Germany’s Free Speech in the Online Era

By: Sophie Goodman 

Freedom of speech is a delicate balance, as “one man’s protest is another’s hate speech.”[1] In May 2017, a German court held that calling a public figure on a public TV show a “Nazi slut” was covered by freedom of expression.[2] However, German courts may no longer have such power on social media sites.[3]


The Netzwerkdurchsetzungsgesetz (NetzDG) was passed in June 2017 and social media sites, against whom this new law can be enforced, were given until January 2018 to prepare to enforce this law.[4] NetzDG, which “aims to combat hate speech and fake news,”[5] arose in response to an eruption of hate speech on Facebook in 2015 during the migrant crisis.[6] This hate speech led to physical assaults “and arson against migrant shelters.”[7] NetzDG attempts “to transfer existing anti-hate legislation online.”[8] However, balancing the liberties of free speech and preventing hate speech is hard enough in real life, but may be impossible online.[9]


NetzDG applies “to telemedia service providers … which are designed to enable users to share any content with other users or to make such content available to the public.”[10] However, this law only applies to social media sites that have more than two million German members.[11] Effectively, this law applies to Snapchat, Instagram, Twitter, Facebook, and YouTube.[12]

Social media networks are now required, by law, to police and delete any posts that are obviously illegal hate speech.[13] If the social media sites do not remove these posts within 24 hours, they face fines of up to €50 million.[14] However, if a post is more complex, the site will have seven days to act.[15] Before the enactment of this law, “only a minority of illegal posts on social media were being removed within a day.”[16]


NetzDG does not define “obviously illegal” speech, but instead refers to the German Criminal Code.[17] These sections referred to include “‘public incitement to crime,’ ‘violation of intimate privacy by taking photographs,’ defamation, ‘treasonous forgery,’ forming criminal or terrorist organizations, and ‘dissemination of depictions of violence.’”[18] Moreover, social media sites now must have an efficient structure to deal with these complaints.[19] If a social media network receives more than 100 complaints, they must publish a report, in German, about the structure in place, how they handled the complains, and the number of complaints received.[20] With all of these requirements in place, NetzDG “is the most extreme example of efforts by governments and regulators to rein in social media firms.”[21]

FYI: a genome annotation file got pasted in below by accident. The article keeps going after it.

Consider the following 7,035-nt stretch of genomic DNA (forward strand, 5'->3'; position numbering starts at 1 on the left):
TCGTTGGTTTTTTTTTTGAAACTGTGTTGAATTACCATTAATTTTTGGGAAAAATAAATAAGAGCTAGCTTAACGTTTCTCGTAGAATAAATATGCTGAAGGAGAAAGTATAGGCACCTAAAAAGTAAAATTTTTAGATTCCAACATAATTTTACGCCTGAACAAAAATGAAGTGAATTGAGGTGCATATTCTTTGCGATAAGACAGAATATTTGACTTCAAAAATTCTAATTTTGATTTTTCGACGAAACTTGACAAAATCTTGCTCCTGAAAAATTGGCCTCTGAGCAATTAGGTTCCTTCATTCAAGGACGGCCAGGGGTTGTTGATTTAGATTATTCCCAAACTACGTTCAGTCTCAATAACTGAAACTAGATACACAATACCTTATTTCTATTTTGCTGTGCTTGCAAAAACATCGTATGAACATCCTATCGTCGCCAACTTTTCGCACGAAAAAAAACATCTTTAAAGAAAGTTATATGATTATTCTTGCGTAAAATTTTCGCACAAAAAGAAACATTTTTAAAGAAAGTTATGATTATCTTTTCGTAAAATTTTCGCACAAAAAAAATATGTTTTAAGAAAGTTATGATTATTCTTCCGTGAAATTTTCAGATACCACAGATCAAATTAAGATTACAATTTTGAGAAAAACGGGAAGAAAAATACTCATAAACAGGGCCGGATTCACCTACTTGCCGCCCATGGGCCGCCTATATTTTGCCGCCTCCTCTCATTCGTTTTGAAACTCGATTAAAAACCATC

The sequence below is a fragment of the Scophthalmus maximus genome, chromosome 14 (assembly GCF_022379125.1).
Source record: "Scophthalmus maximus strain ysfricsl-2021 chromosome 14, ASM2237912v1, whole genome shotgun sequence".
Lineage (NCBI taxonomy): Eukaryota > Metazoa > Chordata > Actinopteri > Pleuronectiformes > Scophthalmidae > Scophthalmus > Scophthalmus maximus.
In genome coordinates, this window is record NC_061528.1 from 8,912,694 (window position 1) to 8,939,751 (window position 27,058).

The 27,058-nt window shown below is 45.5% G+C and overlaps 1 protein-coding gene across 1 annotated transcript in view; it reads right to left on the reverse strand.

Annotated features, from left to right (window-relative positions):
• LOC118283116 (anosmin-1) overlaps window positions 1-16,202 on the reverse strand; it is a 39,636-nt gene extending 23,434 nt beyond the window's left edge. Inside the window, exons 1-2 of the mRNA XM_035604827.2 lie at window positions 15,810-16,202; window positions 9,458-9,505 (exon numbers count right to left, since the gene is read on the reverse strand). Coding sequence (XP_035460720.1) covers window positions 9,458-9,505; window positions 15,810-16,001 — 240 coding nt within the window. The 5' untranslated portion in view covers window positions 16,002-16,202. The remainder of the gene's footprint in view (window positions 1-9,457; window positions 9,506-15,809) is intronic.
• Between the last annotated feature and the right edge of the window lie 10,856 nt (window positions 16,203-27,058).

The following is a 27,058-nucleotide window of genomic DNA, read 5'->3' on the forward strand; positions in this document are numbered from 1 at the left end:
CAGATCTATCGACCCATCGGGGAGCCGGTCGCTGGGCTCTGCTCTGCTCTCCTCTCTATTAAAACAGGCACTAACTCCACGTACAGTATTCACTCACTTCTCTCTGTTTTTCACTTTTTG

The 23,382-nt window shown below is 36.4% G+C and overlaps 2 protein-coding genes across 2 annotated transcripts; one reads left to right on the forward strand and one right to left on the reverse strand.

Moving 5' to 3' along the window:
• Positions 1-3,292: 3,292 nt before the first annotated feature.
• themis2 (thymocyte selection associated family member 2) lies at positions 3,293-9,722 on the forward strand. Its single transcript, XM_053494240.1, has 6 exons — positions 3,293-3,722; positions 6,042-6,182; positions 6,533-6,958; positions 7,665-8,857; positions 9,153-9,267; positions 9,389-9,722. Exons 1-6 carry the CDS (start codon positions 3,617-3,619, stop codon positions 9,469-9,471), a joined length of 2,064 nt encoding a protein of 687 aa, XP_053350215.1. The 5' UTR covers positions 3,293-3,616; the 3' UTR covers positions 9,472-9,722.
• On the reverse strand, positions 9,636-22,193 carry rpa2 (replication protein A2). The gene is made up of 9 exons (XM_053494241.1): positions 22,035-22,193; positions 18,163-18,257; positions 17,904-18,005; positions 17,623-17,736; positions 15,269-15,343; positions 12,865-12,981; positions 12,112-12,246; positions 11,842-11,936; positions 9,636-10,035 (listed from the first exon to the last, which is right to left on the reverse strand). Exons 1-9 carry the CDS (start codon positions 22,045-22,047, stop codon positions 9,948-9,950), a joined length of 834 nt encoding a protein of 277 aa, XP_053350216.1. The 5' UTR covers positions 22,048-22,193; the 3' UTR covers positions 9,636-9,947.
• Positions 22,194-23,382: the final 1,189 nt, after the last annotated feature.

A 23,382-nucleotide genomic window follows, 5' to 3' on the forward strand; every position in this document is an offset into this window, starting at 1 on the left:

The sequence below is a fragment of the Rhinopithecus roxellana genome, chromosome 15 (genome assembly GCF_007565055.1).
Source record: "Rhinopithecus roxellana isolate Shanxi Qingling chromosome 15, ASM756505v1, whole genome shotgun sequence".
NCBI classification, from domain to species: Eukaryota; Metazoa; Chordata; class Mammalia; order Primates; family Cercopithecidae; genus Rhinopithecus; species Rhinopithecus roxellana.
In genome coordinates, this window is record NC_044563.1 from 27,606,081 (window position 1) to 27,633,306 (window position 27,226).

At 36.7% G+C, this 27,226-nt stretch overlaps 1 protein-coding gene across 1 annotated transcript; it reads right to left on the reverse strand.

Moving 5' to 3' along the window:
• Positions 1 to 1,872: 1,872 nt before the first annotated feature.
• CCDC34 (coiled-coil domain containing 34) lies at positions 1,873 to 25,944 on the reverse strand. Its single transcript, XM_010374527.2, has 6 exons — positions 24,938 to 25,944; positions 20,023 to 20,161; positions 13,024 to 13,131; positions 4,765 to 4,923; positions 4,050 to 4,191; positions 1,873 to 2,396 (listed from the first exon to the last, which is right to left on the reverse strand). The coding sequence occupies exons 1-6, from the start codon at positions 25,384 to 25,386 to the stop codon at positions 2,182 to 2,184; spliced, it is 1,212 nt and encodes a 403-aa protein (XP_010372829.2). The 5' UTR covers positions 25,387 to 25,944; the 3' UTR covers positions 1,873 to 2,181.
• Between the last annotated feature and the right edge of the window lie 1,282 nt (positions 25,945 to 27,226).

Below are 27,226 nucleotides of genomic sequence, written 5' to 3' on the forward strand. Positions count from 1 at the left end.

NetzDG is an attempt to “balance people’s legitimate right to free speech with others’ desire to be protected against harmful material.”[22] However, many critics believe that this law has not been effective in reaching this goal.[23] Many experts conclude that NetzDG violates Germany’s constitution,[24] which states that “[e]very person shall have the right to freely express and disseminate his opinions in speech …[and that] [t]here shall be no censorship.”[25] Moreover, due to Germany’s extensive defamation and hate speech laws, NetzDG now encompasses a wide breadth of online posts.[26] Because of the expansive rules, this could “result in a wider chilling effect on online expression.”[27]


Since the enforcement of NetzDG, many social media accounts and posts have been deleted or suspended.[28] Moreover, U.S. companies, such as Facebook have hired a large staff in Germany in order to deal with the implications of the new law.[29] Within just days of NetzDG coming into effect, there were a number of controversial deletions and suspensions.[30] This led to the inevitable conclusion that “legitimate expressions of opinion are being deleted. The law is achieving the opposite of what it intended: it is actually hampering the fight against crime.”[31]


Many critics have pointed out that this now leaves the determination of what is hate speech, according to Germany’s constitution, in the hands of U.S. companies.[32] According to NetzDG, the social media networks must decide what is and is not hate speech, which leaves “U.S. companies such as Twitter … able to influence freedom of opinion … in Germany.”[33] U.S. companies are now effectively being given the role of judge as to freedom of expression in Germany.[34]